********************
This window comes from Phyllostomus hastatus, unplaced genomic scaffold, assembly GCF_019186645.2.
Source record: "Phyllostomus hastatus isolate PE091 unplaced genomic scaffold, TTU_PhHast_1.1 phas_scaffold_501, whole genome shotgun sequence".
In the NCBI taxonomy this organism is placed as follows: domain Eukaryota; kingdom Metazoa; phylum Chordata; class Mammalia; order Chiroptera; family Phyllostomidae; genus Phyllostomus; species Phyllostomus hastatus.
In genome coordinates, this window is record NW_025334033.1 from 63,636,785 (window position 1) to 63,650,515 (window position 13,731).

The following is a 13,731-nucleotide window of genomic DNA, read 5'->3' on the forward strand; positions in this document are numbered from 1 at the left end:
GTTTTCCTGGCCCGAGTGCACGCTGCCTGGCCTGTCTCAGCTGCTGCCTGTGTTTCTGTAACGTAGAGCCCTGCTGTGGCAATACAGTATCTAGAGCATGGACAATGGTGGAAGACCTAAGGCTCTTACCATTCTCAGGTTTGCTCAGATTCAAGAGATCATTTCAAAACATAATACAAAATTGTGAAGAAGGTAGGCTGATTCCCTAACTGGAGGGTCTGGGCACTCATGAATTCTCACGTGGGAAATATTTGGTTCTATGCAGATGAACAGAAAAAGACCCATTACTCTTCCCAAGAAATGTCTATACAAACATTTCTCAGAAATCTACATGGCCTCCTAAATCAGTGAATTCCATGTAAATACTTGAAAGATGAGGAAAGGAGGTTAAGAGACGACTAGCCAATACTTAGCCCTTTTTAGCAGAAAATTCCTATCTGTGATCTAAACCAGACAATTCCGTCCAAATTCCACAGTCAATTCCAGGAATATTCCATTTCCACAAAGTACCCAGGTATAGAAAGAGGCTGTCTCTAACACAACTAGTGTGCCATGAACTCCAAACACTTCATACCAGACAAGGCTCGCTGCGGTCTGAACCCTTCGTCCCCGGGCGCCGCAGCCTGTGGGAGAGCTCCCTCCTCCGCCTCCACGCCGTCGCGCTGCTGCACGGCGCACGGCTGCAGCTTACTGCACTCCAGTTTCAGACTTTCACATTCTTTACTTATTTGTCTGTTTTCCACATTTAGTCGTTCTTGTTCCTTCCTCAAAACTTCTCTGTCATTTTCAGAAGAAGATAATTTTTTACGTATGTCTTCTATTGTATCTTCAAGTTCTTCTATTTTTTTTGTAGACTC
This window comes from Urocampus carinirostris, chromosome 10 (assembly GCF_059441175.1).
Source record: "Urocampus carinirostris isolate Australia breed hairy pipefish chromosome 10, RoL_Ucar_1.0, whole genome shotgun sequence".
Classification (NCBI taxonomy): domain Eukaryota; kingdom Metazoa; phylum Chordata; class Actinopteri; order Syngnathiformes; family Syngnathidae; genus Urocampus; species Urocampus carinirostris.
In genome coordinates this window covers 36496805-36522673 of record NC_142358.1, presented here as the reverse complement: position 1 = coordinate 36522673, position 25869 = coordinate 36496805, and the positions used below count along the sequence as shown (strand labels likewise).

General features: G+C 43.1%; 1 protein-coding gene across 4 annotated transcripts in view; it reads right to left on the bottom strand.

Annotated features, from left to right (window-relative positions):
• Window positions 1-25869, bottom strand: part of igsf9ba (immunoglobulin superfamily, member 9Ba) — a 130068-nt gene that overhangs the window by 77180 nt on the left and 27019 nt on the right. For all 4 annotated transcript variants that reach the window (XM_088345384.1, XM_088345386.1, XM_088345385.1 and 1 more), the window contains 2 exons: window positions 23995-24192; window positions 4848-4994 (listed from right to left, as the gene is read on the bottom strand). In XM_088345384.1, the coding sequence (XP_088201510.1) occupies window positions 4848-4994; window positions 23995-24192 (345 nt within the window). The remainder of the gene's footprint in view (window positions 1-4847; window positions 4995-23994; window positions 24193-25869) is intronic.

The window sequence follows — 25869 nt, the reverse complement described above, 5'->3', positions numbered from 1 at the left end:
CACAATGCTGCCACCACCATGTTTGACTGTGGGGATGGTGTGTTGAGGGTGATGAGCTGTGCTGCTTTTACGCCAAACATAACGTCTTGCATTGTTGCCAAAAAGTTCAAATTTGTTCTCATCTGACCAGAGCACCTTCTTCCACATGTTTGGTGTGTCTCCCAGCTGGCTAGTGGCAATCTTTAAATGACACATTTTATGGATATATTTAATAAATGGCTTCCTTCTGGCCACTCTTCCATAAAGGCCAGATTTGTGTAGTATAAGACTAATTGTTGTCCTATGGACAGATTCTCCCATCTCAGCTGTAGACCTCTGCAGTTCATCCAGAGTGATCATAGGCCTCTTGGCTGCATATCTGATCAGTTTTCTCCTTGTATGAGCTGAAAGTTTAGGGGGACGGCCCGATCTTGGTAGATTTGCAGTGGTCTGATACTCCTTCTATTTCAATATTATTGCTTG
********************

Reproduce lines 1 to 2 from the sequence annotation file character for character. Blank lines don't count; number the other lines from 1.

This window comes from Phyllostomus hastatus, unplaced genomic scaffold, assembly GCF_019186645.2.
Source record: "Phyllostomus hastatus isolate PE091 unplaced genomic scaffold, TTU_PhHast_1.1 phas_scaffold_501, whole genome shotgun sequence".